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I am trying to solve this exercise from Billingsley's Probability and Measure

Exercise 3.12 Deduce the $\pi-\lambda$ theorem from the monotone class theorem by showing directly that, if a $\lambda$-system $\mathscr{L}$ contains a $\pi$-system $\mathscr{P}$, then $\mathscr{L}$ also contains the field generated by $\mathscr{P}$.

Here is what I have come up with:

The monotone class theorem applies to an (algebra/field). Therefore, we need some field to apply it to and not just a $\pi$-system. The natural choice would be the field (not $\sigma$-field) generated by $\mathscr{P}$. We also need some monotone class. We claim that $\mathscr{L}$ is a monotone class. Using the alternate axiom $(\lambda'_2)$ which says that $A,B \in \mathscr{L}$ and $A\subset B$ imply $B\setminus A = \mathscr{L}$, we can easily show that $\mathscr{L}$ is closed under monotone unions and intersections. To see this, fix $A_1,A_2,\dots,\in \mathscr{L}$ where $A_n \uparrow A$. Then define the sets $B_1=A_1$ $B_2=A_2\setminus B_1$ , $B_3=A_3\setminus B_1 \cup B_2$ and so on which are elements of $\mathscr{L}$ by $(\lambda_2')$. Then $B_1\cup B_2 \cup \dots$ are all disjoint so by $(\lambda_3)$ which says that $A_1,A_2,\dots, \in \mathscr{L}$ and $A_n\cap A_m=\emptyset$ for $m\neq n$ imply $\bigcup_n \in \mathscr{L}$, we conclude that $\mathscr{L}$ is closed under increasing unions. The proof for decreasing unions is similar. Now to use the monotone class theorem, we finally need to show that the field generated by $\mathscr{P}$ is a subset of $\mathscr{L}$. This holds by minimality of the field generated by $\mathscr{P}$ because $\mathscr{L}$ is a field. To see this, it is closed under complements as it is a $\lambda$-system, it contains $\Omega$ as it is a $\lambda$-system, but I am not sure how to show $A\cup B\in \mathscr{L}$. What can I do from here to show this fact? Is it even true?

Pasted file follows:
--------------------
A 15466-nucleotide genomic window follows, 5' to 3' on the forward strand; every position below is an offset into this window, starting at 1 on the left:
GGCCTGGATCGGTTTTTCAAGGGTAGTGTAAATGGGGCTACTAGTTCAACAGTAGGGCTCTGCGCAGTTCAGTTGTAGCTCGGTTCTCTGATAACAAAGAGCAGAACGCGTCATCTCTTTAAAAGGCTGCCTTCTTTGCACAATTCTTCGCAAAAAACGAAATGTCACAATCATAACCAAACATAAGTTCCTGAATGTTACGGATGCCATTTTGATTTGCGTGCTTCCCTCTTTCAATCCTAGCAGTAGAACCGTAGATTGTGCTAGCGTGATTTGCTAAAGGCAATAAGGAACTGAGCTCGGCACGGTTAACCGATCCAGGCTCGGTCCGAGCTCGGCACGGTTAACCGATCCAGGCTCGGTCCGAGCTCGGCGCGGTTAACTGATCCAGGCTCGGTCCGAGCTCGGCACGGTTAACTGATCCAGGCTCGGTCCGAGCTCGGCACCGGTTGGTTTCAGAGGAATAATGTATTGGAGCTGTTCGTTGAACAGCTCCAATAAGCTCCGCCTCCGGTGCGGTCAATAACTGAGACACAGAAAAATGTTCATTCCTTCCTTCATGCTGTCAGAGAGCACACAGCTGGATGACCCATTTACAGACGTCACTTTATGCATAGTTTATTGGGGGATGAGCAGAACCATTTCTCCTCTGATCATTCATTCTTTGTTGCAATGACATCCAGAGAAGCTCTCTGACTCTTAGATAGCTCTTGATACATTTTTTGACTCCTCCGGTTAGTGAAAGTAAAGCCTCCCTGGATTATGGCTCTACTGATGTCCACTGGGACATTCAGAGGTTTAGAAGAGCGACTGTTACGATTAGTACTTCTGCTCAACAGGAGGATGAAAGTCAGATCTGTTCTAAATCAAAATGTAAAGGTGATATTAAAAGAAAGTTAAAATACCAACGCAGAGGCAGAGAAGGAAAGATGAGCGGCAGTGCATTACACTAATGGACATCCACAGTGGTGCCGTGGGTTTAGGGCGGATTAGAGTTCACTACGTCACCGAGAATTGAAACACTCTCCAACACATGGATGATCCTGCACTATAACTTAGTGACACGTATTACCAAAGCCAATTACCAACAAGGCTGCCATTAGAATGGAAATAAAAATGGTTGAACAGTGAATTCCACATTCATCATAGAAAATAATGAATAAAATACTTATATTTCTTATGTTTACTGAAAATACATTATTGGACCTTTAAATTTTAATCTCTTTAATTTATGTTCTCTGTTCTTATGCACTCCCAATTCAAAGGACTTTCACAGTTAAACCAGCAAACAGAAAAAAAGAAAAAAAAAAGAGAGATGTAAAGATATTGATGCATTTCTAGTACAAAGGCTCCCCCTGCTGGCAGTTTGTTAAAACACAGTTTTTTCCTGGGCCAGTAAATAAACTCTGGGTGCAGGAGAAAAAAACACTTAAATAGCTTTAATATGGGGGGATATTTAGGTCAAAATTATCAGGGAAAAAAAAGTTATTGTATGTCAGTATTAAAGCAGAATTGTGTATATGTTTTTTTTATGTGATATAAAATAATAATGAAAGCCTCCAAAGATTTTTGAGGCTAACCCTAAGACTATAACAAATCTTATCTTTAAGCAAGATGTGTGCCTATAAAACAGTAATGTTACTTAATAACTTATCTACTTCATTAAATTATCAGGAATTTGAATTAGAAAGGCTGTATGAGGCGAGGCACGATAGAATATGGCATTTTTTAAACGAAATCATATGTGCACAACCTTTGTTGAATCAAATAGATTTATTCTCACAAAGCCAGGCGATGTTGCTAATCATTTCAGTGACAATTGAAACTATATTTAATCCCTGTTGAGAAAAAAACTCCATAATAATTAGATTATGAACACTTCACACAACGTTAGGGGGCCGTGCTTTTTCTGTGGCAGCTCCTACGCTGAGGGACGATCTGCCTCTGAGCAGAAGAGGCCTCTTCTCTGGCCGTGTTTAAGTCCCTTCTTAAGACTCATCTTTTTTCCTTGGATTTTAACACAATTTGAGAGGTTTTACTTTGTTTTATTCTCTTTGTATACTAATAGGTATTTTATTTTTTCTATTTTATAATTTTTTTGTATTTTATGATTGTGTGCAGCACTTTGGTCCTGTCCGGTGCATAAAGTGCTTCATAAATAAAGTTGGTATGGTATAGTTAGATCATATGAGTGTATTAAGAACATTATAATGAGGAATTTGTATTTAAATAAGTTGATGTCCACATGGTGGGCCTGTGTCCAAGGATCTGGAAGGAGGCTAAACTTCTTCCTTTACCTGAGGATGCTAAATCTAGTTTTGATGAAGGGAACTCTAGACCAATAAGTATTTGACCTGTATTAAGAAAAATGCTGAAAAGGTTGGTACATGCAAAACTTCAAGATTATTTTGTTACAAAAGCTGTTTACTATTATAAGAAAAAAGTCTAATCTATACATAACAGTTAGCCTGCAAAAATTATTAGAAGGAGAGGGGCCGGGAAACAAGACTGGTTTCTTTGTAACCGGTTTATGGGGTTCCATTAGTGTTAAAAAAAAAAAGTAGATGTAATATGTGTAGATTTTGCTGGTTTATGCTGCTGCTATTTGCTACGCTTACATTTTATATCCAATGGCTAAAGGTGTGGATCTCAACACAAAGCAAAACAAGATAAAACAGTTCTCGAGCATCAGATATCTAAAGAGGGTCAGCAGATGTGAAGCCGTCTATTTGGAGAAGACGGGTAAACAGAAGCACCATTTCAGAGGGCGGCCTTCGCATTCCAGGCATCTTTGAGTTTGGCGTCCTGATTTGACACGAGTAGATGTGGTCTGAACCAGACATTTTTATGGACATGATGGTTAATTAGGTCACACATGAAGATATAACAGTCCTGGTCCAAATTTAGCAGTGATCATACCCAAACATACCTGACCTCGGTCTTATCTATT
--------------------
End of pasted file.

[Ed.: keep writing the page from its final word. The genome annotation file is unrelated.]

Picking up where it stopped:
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1 Answer 1

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If I get things wrong, let me know, please. Exercise 2.5(b) is useful in this exercise.

Exercise 2.5(b). Let $f(\mathscr{A})$ be the field generated by a class $\mathscr{A}$ in $\Omega$. For nonempty $\mathscr{A}$, $f(\mathscr{A})$ is the class of sets of the form $$\bigcup_{i=1}^m\bigcap_{j=1}^{n_i}A_{ij},$$ where for each $i$ and $j$ either $A_{ij}\in\mathscr{A}$ or $A_{ij}^c\in\mathscr{A}$, and where the $m$ sets $\bigcap_{j=1}^{n_i}A_{ij}$, $1\leq i\le m$, are disjoint.

Now we prove Exercise 3.12. As was noticed by OP, it suffices to prove that $f(\mathscr{P})\subset \mathscr{L}$. Since $\mathscr{L}$ is closed under the disjoint unions, it suffices to prove that $\bigcap_{j=1}^{n}P_{j}\in\mathscr{L}$, where for each $j$ either $P_j\in\mathscr{P}$ or $P_j^c\in\mathscr{P}$. Without loss of generality, we assume that $P_1^c,\cdots P_k^c\in \mathscr{P}$ and $P_{k+1},\cdots, P_n\in\mathscr{P}$. Let $P=P_{k+1}\cap\cdots\cap P_n\in\mathscr{P}$ and $A_j=P_j^c\in\mathscr{P}$ for $1\leq j\le k$, then \begin{align*} \bigcap_{j=1}^{n}P_{j}&=P\cap A_1^c\cap A_2^c\cap\cdots\cap A_k^c=P\bigcap\left(A_1\cup A_2\cup \cdots \cup A_k\right)^c\\ &=P\setminus \left(P\cap\left(A_1\cup A_2\cup \cdots \cup A_k\right)\right)\\ &=P\setminus\left((P\cap A_1)\cup(P\cap A_2)\cup\cdots\cup(P\cap A_k)\right). \end{align*} Since $\mathscr{L}$ is closed under the formation of proper differences, it suffices to show that $$(P\cap A_1)\cup(P\cap A_2)\cup\cdots\cup(P\cap A_k)\in\mathscr{L}.\tag{1}$$ The key point is to write the above expression as a dijoint union of sets in $\mathscr{L}$. Indeed, we have \begin{align*} &(P\cap A_1)\cup(P\cap A_2)\cup\cdots\cup(P\cap A_k)\\&=(P\cap A_1)\cup((P\cap A_2)\setminus(P\cap A_1\cap A_2))\cup\cdots\cup((P\cap A_k)\setminus(P\cap A_1\cap A_2\cap\cdots\cap A_k)). \end{align*} Now since $\mathscr{P}$ is closed under finite intersections, $\mathscr{L}$ is closed under the formation of proper differences and the disjoint unions, we get $(1)$. Therefore, $\bigcap_{j=1}^{n}P_{j}\in\mathscr{L}$ and the proof is completed.

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  • $\begingroup$ The last expression attempting to express a finite union as a disjoint finite union is wrong. For example, A_3 \ (A1 u A2) is what was desired, but A3 \ (A1 n A2 n A3) may intersect A1 or A2 or both. The correct expression of a union in terms of a disjoint union, proper difference, and intersection looks a lot like the inclusion-exclusion principle. $\endgroup$ Commented Mar 10 at 3:35

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